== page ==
• Milk and dairy products: The probable cause of the comedogenic effects of milk is the hormones produced by cows. There is evidence to suggest that milk increases hormones such as insulin-like growth factor (IGF-1), testosterone and its conversion to DHT (more on this later) and also progesterone [13] – all implicated in the development of acne.
  • Highly processed foods: Acne is strongly associated with eating a Western-style diet high in empty calories, trans-fats and refined carbohydrates [14]. So, opting for a diet that is full of fresh plant foods, herbs and spices and good quality protein is definitely going to improve the look and feel of your skin.
  • Refined grains and sugars: A recent study found that people who frequently consumed refined sugars had a 30% greater risk of developing acne, while those who regularly ate pastries and cakes had a 20% greater risk [15]. Try swapping your cake for a lovely fresh fruits salad to increase those colourful flavonoids in your diet.
  • Chocolate: There is evidence to suggest that chocolate is another trigger food and may increase the number and size of pimples [16].
  • Food sensitivities and allergies may also be contributing to the development of acne. An elimination diet could help pinpoint trigger foods that might aggravate your symptoms.

How can I stop hormonal acne?

There are several hormones that play a role in the development of acne:

Insulin, a hormone that is released every time you eat to regulate your blood sugar [17]. Insulin resistance, a condition in which the cells fail to respond normally to insulin, have been implicated in the aetiology of acne hence why acne is often referred to as the ‘skin’s diabetes’. Insulin resistance exacerbates oily and acne prone skin by increasing the proliferation of keratinocytes and also stimulates the synthesis of androgens like testosterone, leading to high sebum production, a recognised correlate of acne severity.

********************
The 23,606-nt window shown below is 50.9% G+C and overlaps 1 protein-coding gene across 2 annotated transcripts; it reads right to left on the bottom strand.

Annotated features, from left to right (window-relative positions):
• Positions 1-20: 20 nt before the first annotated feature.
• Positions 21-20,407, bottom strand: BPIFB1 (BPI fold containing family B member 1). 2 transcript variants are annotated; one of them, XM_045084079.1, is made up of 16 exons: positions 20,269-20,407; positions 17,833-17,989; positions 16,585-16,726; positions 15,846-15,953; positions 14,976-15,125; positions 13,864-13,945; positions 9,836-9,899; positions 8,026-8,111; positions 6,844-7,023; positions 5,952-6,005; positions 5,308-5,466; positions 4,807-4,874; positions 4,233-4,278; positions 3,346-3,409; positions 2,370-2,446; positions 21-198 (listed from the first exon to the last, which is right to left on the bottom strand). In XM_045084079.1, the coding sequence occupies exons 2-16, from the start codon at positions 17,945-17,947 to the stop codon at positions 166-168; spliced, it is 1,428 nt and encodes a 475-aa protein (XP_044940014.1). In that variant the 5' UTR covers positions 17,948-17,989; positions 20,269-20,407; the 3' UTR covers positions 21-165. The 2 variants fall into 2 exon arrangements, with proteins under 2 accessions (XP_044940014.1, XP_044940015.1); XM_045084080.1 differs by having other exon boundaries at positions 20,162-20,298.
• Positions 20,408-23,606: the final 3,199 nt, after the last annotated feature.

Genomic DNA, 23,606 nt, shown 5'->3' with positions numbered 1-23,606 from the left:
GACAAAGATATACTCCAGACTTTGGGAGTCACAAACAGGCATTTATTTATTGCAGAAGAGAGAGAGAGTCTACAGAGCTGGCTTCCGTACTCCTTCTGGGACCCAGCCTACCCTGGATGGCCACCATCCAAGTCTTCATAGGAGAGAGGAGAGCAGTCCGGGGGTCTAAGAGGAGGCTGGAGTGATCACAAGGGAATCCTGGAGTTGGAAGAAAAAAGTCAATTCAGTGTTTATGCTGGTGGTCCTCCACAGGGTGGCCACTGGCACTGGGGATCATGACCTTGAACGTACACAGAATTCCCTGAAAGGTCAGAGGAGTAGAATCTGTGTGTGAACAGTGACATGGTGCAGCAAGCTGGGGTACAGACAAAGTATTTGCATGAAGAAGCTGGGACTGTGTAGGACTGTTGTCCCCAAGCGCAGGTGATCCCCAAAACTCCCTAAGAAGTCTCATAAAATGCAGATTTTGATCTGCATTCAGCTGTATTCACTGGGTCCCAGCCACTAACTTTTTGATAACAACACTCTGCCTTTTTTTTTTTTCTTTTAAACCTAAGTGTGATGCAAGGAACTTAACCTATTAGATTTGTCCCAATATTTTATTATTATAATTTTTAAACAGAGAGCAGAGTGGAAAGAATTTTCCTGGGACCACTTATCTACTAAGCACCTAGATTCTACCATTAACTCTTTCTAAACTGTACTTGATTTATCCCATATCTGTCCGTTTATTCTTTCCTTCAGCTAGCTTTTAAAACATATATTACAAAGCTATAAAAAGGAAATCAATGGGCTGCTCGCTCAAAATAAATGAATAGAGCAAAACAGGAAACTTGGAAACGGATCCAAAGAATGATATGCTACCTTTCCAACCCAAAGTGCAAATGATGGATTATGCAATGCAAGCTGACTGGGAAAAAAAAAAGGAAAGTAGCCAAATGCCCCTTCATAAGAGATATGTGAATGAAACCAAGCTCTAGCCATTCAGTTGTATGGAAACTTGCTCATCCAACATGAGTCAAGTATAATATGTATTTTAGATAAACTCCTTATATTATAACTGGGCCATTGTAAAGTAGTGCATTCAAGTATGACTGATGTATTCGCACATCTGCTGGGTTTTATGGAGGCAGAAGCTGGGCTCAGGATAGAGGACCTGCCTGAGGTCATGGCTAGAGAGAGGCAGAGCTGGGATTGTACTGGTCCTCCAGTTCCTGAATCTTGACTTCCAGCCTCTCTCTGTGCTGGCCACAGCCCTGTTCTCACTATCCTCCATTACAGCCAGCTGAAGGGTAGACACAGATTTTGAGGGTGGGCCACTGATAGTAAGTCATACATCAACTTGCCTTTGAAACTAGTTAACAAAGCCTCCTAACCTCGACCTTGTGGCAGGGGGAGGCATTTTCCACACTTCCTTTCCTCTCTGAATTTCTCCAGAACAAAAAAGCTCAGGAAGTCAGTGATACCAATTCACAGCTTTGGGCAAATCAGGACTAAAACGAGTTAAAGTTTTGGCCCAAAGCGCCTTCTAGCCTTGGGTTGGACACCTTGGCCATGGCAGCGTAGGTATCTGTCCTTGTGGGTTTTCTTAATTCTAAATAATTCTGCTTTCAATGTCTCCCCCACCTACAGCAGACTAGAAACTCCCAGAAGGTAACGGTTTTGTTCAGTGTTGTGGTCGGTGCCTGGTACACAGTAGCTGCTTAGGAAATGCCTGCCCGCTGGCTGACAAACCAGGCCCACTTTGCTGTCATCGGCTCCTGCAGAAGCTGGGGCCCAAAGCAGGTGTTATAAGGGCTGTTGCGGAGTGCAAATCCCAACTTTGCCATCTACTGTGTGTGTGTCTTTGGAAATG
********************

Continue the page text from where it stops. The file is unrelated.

Nutritional tip: Reducing sugar in your diet may help reduce acne. Just remember, all in moderation, we all deserve a little treat every now and then.

IGF-1, otherwise known as insulin-like growth factor 1, a naturally occurring growth hormone [18]. IGF-1 has been shown to be raised in acne sufferers and it directly stimulates keratinocyte proliferation.

Nutritional tip: For an effective hormonal acne diet sorting out your macros is a good place to start. Increase good quality protein and fats and reduce foods that are highly processed and have high glycaemic index.